Classifications of HIV infection

    Two main clinical staging systems are used to classify HIV and HIV-related disease for surveillance purposes: the WHO disease staging system for HIV infection and disease, and the CDC classification system for HIV infection. The CDC’s classification system is more frequently adopted in developed countries. Since the WHO’s staging system does not require laboratory tests, it is suited to the resource-restricted conditions encountered in developing countries, where it can also be used to help guide clinical management. Despite their differences, the two systems allow comparison for statistical purposes.

    The World Health Organization first proposed a definition for AIDS in 1986. Since then, the WHO classification has been updated and expanded several times, with the most recent version being published in 2007. The WHO system uses the following categories:

    Primary HIV infection: May be either asymptomatic or associated with acute retroviral syndrome.

    Stage I: HIV infection is asymptomatic with a CD4+ T cell count (also known as CD4 count) greater than 500/uL. May include generalized lymph node enlargement.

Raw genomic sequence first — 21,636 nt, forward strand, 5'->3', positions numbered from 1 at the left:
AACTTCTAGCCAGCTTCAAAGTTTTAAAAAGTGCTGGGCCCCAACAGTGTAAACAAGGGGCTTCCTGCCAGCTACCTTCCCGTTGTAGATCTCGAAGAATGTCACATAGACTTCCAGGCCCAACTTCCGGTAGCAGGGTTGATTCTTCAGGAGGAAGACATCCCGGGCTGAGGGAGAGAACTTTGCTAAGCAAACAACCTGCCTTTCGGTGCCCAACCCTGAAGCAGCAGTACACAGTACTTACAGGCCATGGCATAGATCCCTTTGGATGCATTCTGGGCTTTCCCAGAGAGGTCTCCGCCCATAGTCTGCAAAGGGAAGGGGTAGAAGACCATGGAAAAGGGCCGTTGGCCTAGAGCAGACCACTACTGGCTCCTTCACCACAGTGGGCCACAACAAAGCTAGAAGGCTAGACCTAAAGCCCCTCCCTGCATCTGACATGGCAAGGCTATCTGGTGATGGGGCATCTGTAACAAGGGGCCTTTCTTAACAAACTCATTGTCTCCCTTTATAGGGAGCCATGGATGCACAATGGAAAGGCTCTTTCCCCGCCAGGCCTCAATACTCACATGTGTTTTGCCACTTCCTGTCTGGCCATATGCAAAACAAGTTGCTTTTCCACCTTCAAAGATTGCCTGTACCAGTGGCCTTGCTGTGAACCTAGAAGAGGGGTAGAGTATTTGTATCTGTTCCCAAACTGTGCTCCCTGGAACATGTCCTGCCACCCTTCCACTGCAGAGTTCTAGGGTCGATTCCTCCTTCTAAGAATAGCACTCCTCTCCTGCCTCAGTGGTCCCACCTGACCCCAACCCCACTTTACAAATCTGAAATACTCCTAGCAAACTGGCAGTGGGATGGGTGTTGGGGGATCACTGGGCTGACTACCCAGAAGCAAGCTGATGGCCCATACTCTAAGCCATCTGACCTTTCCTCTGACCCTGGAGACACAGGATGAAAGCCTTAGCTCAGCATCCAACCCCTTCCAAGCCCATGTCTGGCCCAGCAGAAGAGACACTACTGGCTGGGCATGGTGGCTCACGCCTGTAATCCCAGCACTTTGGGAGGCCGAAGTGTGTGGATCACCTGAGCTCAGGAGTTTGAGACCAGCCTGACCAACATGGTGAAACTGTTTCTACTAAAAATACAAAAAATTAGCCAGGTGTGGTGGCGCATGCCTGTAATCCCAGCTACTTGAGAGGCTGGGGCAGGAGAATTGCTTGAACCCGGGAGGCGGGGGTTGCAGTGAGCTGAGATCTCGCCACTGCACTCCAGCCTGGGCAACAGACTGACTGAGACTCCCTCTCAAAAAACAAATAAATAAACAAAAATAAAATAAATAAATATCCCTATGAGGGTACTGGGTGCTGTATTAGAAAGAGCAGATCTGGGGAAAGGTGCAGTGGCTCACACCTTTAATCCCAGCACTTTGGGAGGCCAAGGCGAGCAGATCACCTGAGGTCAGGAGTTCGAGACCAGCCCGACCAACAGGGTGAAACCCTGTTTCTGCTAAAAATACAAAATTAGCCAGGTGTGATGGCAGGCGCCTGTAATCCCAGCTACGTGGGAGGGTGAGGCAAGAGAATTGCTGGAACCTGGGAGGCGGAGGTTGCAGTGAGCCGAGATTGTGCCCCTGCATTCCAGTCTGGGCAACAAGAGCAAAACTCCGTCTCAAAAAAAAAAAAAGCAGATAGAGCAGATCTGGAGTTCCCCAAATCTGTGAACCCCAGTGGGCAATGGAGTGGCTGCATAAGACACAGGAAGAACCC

Stage II: Mild symptoms which may include minor mucocutaneous manifestations and recurrent upper respiratory tract infections. A CD4 count of less than 500/uL.

    Stage III: Advanced symptoms which may include unexplained chronic diarrhea for longer than a month, severe bacterial infections including tuberculosis of the lung as well as a CD4 count of less than 350/uL.

    Stage IV or AIDS: severe symptoms which includes toxoplasmosis of the brain, candidiasis of the esophagus, trachea, bronchi or lungs and Kaposi’s sarcoma. A CD4 count of less than 200/uL.

    The United States Center for Disease Control and Prevention also created a classification system for HIV, and updated it in 2008. In this system HIV infections are classified based on CD4 count and clinical symptoms, and describes the infection in three stages: